How to bring Grotowski into your Drama lessons.
Known for his unusual techniques, leading Polish theatrical director Jerzy Grotowski has always been seen as difficult and challenging practitioner who appears to be too complex to use in Secondary School based Drama. However, this perspective should be challenged as there is a lot that he can bring to your classroom.
As a practitioner, Grotowski preferred working with a bare stage with no scenery, little or no props, simple costume and stark staging with the audience sitting close to the action. In terms of his acting style, he was influenced by Stanislavski and the need for strong, real and tangible characters. However, he managed to achieve an acting style that was both passionate and emotional but at the same time disconcerting and often alienating. This came from his combination of the strong, tangible and naturalistic characters, inspired by Stanislavski, with his own style of physical theatre which was very acrobatic in nature. He would call on his actors to go through some quite extreme physical conditioning, which would result in them being in complete control over their bodies, so that even if a character is in ‘pain’ during a scene, it can seem almost beautifully controlled. His style, whilst unnerving and shocking, was also absorbing and enthralling.
There are lots of ways that his work can be brought into the classroom, but perhaps not necessarily as a form of performance but as a way of examining a text or scenario and helping students see them in a different light.
One way to start is by exploring characters in a physical and candid way. Focus on a character who the students know well, one that they have spent time examining and exploring using some character development exercises. Ask the students to a series of words that describe them and keep narrowing and drilling down into those words until you have just one or two. Physicalise and verbalise everything about that character using just that word. Experiment and explore how that adjective or adverb effects everything to do with the character, the words they say, the way they say the words, the way they move, make gestures, look around and use the space. Keep exaggerating this until it becomes almost like a grotesque caricature of the original character. Once the students have taken it as far as they can, then slowly bring the performance back to a point that they are happy with. Talk with the students about how that felt, where the motivations were, where the instinctive, dark or dangerous movements come from.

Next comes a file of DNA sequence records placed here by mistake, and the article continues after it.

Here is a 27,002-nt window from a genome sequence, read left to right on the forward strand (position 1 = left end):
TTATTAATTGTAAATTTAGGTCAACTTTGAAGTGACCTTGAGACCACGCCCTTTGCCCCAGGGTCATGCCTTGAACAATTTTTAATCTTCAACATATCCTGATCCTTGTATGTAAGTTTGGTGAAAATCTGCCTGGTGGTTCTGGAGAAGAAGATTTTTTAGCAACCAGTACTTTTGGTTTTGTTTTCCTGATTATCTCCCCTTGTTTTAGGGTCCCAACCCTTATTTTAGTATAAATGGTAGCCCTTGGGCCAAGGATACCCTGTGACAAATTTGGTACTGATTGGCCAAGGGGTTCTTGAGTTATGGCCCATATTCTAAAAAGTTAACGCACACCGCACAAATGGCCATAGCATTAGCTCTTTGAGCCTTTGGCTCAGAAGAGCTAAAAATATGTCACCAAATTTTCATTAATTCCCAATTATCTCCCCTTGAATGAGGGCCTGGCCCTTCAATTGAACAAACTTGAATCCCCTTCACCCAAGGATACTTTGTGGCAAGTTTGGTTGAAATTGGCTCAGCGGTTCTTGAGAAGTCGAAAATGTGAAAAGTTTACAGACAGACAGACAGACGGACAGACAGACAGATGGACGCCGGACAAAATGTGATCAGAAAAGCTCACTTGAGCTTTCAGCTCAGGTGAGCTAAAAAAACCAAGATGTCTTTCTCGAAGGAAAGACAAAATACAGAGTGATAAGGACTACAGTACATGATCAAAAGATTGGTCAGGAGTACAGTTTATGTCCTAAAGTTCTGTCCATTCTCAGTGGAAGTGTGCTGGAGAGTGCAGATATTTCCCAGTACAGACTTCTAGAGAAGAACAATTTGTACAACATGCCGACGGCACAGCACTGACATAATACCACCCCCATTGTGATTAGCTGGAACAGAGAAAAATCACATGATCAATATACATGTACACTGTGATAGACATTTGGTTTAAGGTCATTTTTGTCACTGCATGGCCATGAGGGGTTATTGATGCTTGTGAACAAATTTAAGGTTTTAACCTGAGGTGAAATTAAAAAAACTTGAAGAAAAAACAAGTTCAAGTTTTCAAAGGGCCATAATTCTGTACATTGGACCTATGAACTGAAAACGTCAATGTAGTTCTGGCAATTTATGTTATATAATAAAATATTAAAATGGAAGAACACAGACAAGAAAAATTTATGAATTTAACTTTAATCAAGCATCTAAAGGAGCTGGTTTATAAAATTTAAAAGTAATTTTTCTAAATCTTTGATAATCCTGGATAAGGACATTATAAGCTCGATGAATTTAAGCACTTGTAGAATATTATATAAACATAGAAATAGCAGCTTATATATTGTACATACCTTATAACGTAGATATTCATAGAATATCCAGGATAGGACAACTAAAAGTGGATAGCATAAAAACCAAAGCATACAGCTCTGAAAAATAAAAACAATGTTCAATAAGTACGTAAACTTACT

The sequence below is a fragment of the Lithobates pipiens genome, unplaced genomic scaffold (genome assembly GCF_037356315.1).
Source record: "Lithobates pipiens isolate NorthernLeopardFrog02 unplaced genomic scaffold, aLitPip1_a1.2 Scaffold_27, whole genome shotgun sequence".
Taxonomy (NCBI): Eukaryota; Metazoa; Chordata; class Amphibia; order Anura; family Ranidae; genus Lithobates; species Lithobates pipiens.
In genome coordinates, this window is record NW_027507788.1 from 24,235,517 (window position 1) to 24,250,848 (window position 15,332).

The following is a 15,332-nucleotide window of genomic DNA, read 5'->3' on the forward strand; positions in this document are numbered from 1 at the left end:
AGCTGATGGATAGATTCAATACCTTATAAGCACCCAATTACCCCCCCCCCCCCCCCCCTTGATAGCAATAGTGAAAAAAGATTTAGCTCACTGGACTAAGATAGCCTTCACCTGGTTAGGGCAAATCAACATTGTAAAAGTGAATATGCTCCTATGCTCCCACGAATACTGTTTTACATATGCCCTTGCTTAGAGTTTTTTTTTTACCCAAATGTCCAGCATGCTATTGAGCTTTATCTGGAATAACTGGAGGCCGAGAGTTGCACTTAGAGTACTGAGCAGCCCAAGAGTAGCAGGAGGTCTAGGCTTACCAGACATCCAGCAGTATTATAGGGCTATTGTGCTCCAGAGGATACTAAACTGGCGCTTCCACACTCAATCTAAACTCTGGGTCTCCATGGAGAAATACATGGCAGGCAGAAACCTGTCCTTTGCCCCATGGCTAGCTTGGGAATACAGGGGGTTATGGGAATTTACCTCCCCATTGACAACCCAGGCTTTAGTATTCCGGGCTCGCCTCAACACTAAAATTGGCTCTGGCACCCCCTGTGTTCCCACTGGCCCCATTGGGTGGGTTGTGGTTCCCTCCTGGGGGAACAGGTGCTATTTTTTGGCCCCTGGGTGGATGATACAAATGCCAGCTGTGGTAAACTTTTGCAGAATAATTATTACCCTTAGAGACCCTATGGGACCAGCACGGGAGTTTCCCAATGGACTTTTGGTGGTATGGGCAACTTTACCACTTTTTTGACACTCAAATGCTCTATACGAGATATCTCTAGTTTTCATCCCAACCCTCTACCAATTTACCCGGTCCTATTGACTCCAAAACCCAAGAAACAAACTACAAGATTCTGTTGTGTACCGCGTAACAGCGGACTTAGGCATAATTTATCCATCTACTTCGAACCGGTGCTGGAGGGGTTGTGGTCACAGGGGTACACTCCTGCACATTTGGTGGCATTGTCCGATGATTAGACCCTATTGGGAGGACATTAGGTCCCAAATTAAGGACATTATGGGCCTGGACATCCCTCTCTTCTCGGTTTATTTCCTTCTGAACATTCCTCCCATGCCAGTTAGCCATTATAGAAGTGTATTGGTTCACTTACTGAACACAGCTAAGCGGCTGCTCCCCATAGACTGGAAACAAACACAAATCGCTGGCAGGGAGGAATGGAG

This exercise looks at helping students to understand where the characters instinctive, impulsive and passionate movements, gestures and voice come from inside the characters psyche. Another way to use that exercise is to explore the opposite or contradiction to the previous word as a way to explore the subconscious part of the characters psyche. To explore the characters flaw, be that their self-loathing or their hatred of others.
Another way of using the work of Grotowski is to look at his way of working to produce theatre. For instance, ask the students to create a scene where there is persecution taking place. Ask them to create this in as naturalistic a form as they can, performing it in linear order and without any additions such as monologues, slow-motion or still images. There is also no need to hold back on detail, the students can be as verbally and as physically aggressive or passive as they feel appropriate. Once created, ask them to adapt it to a resemble something that Grotowski would have staged. Consider the relationship between the action and the audience, how the actors would physically manifest the pain or anguish within the characters and, ultimately, how would the audience be shock or unnerved into learning from the scenario.
Many people are put off by elements of his practice which are hard to access or approach and, as a result, by pass the fact that he was considered such a revolutionary force in theatre that he caused the theatre community to reconsider the purpose of theatre. He took his influences from both Stanislavski and Brecht and there is a very visible influence of his work in modern theatre. Much more than you realise or he has been accredited for. Have a think about what his work stands for and consider how much Grotowski there is already in your drama studio and how much more there is you can include.